Florin Florentin

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since May 12, 2009
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Recent posts by Florin Florentin

Hello.

I am creating an activity which contains one table. When selecting a row, i want to update or delete the row through context menu options.
The table is within TableLayout view. Each row is added to the TableLayout as a TableRow view, and also for each TableRow i registered it for context menu with registerForContextMenu(tr);

The context menu options are displaied when selecting a row, but the problem is that i need the number of the selected row . I tought that this could be achieved with the following source code in the onContextItemSelected( MenuItem item ) method :


but the AdapterContextMenuInfo is always null.

Could i achieve the table row by other method?
6 years ago
Joe it is correct what you think.
Is it then correct to afirm that when using generics, type information is erased to it's first bound, except list, where type information is erased to the raw type?

Sorry for the late response. I was away a couple of days.

Thank you for your answers, but i want to know why it's this behaviour.
Thank you for the answer.

Wouter Oet wrote:

The second part will not compile because of the name clash due to type erasure. The type erasure will (simply put) convert the methods to something like this:
public void t1(List) { }
public void t1(List){ }



Why doesn't it is compiled to :

public void t1(List<java.lang.Object>) { }
public void t1(List<java.lang.String>){ }

?
Hello. I have a question about overloading / type erasure.

The following code compile and runs. I think (that's only my opinion, so if i'm not right i would love to be corrected) because T it's erased in the second function to String, and in the first it is erased to Object, so there are different arguments.




The following code isn't compiling. It's saying that the methods have the same erasure t1(List<T>).



Why is in the list example a different behavior?
Ankit Garg is right, he said why when i have a collection the compilation fails : "Here even if T somehow resolves to Number, you can't pass Collection<Double> to Collection<Number> ".

Mark i don't think you are right. You are saying that the order of the argument matters, and the second argument must pass the IS-A test with the first strict type, but you are not right. Following you, the next code would not compile , but it does :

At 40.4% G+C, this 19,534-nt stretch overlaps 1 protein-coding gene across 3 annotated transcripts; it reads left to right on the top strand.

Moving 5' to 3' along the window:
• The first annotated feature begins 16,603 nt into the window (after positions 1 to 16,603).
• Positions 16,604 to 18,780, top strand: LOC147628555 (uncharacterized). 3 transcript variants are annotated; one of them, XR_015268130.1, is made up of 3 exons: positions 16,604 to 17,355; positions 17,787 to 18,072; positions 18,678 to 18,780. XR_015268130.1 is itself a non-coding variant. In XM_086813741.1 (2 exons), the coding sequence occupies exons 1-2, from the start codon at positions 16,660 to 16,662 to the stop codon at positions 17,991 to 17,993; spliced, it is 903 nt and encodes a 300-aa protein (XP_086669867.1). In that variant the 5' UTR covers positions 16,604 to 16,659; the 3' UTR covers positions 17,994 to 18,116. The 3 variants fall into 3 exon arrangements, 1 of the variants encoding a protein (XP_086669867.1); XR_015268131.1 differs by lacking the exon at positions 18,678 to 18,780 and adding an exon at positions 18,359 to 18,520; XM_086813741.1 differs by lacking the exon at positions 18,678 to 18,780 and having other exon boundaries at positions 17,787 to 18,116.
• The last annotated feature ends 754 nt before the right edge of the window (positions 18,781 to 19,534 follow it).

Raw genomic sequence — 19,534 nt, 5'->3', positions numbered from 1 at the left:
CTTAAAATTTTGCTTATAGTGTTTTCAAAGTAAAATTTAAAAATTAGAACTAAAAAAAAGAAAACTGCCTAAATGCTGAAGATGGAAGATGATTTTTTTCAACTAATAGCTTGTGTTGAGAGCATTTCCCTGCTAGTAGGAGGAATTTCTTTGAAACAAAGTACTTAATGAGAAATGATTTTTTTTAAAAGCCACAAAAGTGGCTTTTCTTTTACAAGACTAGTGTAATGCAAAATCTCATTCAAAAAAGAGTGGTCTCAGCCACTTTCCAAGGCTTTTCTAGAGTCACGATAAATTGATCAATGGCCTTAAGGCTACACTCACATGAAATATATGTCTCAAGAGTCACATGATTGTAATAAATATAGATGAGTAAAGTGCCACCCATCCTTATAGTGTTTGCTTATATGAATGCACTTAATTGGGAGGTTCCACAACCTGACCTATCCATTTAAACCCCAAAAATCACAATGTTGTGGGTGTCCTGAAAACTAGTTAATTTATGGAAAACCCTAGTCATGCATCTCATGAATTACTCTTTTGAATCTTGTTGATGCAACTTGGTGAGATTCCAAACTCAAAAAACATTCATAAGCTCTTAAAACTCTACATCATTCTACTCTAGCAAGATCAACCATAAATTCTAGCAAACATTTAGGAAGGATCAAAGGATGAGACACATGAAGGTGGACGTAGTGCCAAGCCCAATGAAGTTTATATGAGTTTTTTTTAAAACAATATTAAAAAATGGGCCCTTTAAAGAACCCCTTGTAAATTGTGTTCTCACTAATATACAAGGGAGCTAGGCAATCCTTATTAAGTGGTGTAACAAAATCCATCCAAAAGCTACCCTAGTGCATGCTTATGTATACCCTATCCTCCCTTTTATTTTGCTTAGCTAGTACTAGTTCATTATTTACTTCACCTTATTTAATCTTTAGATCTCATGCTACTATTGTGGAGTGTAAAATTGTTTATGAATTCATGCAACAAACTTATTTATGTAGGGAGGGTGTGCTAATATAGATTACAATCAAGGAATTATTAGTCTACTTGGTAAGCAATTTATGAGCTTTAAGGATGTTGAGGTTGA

Thank you for your quick replies and you help Mark. You helped me .

One more question. In this case,



the code compiles, so why here the second argument must not be a supertype of the first type? Maybe it's a silly question but i don't know why.
Thank you Mark.

I am only trying to get how type inference is working, so i don't need suggestions to change the function definition.

I would to ask again why this is working,



and this is NOT working :

I was not talking about polymorphic assignements.
I am asking why



is not working, but instead



is working.

I think it's about type inference. I see that if the collection has a supertype type of the Integer, i can call the test method, if it's a subtype, i can't call it. I am asking why is this way?
Of course making the same types will work, i am sure about that. But i was asking why is it not working now, maybe i wasn't very clear
I would like to ask a question about type inference.
In the following code, why the Collection type must be of a type which is a supertype of the first argument ? The next code isn't working, but if i would had a collection of Number or Objcet it would be ok.



I thought that in the following code, the type would be inferred to Number, but i guess i am wrong, and i don't understand why. I hope i am clear
Hello.

I have a question about working and writing to files. I tried to write to a file using a BufferedWriter, and then use the same BufferedWriter to write to a new file. I've created a new FileWriter object, in which constructor i've passed a new file reference, but that not worked as i was expecting.

Here is the code :



After i'm running this code, there is no text been writed in f2. It's been writed twice in f1.
If i insert this
bw = new BufferedWriter(fw);
on the "//insert code" line, the code will run as i want, but i don't understant why it's not enough to make only fw refering to a new object ?

Is this a String related behavior?